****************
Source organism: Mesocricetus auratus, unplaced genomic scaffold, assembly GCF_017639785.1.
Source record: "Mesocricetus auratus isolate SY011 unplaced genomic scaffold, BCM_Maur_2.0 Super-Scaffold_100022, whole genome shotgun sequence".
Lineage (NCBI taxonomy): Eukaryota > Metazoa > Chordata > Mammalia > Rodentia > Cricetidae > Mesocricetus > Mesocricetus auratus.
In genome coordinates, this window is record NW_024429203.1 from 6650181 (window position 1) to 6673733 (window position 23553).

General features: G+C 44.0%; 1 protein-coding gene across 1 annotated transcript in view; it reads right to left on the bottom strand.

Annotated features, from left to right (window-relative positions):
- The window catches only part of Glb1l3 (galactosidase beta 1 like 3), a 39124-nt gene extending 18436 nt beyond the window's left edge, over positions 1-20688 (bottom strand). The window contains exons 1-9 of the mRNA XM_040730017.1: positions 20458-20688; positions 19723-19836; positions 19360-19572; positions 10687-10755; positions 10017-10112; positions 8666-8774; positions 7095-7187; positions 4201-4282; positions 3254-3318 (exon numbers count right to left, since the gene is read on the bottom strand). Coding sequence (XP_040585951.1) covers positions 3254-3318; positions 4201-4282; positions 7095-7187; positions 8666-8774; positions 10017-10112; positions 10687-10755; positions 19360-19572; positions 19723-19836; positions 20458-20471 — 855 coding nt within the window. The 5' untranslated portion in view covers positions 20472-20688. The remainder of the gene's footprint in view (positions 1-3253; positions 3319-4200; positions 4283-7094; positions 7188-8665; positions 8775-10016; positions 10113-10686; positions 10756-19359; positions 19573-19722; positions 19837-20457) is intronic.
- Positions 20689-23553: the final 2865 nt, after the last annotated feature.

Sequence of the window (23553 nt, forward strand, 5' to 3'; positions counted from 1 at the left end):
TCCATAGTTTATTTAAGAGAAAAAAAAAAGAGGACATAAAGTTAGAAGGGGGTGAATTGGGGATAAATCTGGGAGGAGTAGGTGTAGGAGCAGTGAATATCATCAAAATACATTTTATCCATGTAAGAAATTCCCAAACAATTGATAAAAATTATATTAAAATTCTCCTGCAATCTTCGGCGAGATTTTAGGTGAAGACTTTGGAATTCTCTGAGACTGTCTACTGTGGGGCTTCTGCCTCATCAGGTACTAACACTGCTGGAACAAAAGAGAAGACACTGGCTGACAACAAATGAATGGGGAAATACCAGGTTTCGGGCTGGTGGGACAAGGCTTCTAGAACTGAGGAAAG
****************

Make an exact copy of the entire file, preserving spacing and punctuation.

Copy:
Source organism: Mesocricetus auratus, unplaced genomic scaffold, assembly GCF_017639785.1.
Source record: "Mesocricetus auratus isolate SY011 unplaced genomic scaffold, BCM_Maur_2.0 Super-Scaffold_100022, whole genome shotgun sequence".
Lineage (NCBI taxonomy): Eukaryota > Metazoa > Chordata > Mammalia > Rodentia > Cricetidae > Mesocricetus > Mesocricetus auratus.
In genome coordinates, this window is record NW_024429203.1 from 6650181 (window position 1) to 6673733 (window position 23553).

General features: G+C 44.0%; 1 protein-coding gene across 1 annotated transcript in view; it reads right to left on the bottom strand.

Annotated features, from left to right (window-relative positions):
- The window catches only part of Glb1l3 (galactosidase beta 1 like 3), a 39124-nt gene extending 18436 nt beyond the window's left edge, over positions 1-20688 (bottom strand). The window contains exons 1-9 of the mRNA XM_040730017.1: positions 20458-20688; positions 19723-19836; positions 19360-19572; positions 10687-10755; positions 10017-10112; positions 8666-8774; positions 7095-7187; positions 4201-4282; positions 3254-3318 (exon numbers count right to left, since the gene is read on the bottom strand). Coding sequence (XP_040585951.1) covers positions 3254-3318; positions 4201-4282; positions 7095-7187; positions 8666-8774; positions 10017-10112; positions 10687-10755; positions 19360-19572; positions 19723-19836; positions 20458-20471 — 855 coding nt within the window. The 5' untranslated portion in view covers positions 20472-20688. The remainder of the gene's footprint in view (positions 1-3253; positions 3319-4200; positions 4283-7094; positions 7188-8665; positions 8775-10016; positions 10113-10686; positions 10756-19359; positions 19573-19722; positions 19837-20457) is intronic.
- Positions 20689-23553: the final 2865 nt, after the last annotated feature.

Sequence of the window (23553 nt, forward strand, 5' to 3'; positions counted from 1 at the left end):
TCCATAGTTTATTTAAGAGAAAAAAAAAAGAGGACATAAAGTTAGAAGGGGGTGAATTGGGGATAAATCTGGGAGGAGTAGGTGTAGGAGCAGTGAATATCATCAAAATACATTTTATCCATGTAAGAAATTCCCAAACAATTGATAAAAATTATATTAAAATTCTCCTGCAATCTTCGGCGAGATTTTAGGTGAAGACTTTGGAATTCTCTGAGACTGTCTACTGTGGGGCTTCTGCCTCATCAGGTACTAACACTGCTGGAACAAAAGAGAAGACACTGGCTGACAACAAATGAATGGGGAAATACCAGGTTTCGGGCTGGTGGGACAAGGCTTCTAGAACTGAGGAAAG